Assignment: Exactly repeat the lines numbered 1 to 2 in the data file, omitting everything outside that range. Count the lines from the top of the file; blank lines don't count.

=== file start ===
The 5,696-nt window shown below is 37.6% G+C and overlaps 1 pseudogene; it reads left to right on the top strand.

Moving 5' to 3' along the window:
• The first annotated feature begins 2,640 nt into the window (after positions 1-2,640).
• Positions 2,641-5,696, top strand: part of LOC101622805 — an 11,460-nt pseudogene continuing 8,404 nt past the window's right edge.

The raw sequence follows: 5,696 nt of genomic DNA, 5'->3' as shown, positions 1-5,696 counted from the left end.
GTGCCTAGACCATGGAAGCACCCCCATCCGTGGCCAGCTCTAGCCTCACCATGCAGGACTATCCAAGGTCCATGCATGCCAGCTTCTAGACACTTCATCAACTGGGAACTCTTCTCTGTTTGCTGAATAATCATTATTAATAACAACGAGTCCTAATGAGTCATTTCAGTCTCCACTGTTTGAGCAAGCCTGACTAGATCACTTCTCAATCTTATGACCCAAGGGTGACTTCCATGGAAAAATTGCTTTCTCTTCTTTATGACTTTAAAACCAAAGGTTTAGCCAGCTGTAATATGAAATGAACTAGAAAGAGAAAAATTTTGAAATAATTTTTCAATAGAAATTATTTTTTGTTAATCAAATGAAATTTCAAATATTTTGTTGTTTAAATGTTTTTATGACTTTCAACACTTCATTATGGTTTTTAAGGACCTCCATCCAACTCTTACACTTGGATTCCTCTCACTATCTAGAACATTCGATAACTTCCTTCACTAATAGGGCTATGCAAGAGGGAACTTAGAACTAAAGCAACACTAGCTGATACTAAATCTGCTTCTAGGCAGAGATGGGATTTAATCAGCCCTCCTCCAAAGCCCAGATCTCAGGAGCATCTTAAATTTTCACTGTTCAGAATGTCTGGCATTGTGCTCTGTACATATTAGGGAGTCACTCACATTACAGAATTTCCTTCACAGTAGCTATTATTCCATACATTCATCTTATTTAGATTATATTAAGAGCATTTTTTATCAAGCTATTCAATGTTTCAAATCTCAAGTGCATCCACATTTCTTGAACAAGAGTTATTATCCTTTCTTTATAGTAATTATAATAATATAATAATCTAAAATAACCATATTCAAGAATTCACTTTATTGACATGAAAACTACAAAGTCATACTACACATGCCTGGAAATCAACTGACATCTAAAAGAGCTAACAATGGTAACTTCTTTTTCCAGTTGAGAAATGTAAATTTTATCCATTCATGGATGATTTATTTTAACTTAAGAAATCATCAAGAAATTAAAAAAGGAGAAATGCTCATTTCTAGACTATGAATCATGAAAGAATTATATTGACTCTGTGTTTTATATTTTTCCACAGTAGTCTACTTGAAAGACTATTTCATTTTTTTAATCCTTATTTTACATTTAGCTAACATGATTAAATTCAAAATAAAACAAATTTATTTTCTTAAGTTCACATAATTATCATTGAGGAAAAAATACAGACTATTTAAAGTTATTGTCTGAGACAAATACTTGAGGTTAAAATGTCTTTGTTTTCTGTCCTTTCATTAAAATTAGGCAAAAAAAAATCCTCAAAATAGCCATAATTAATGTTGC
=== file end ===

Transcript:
The 5,696-nt window shown below is 37.6% G+C and overlaps 1 pseudogene; it reads left to right on the top strand.

Moving 5' to 3' along the window: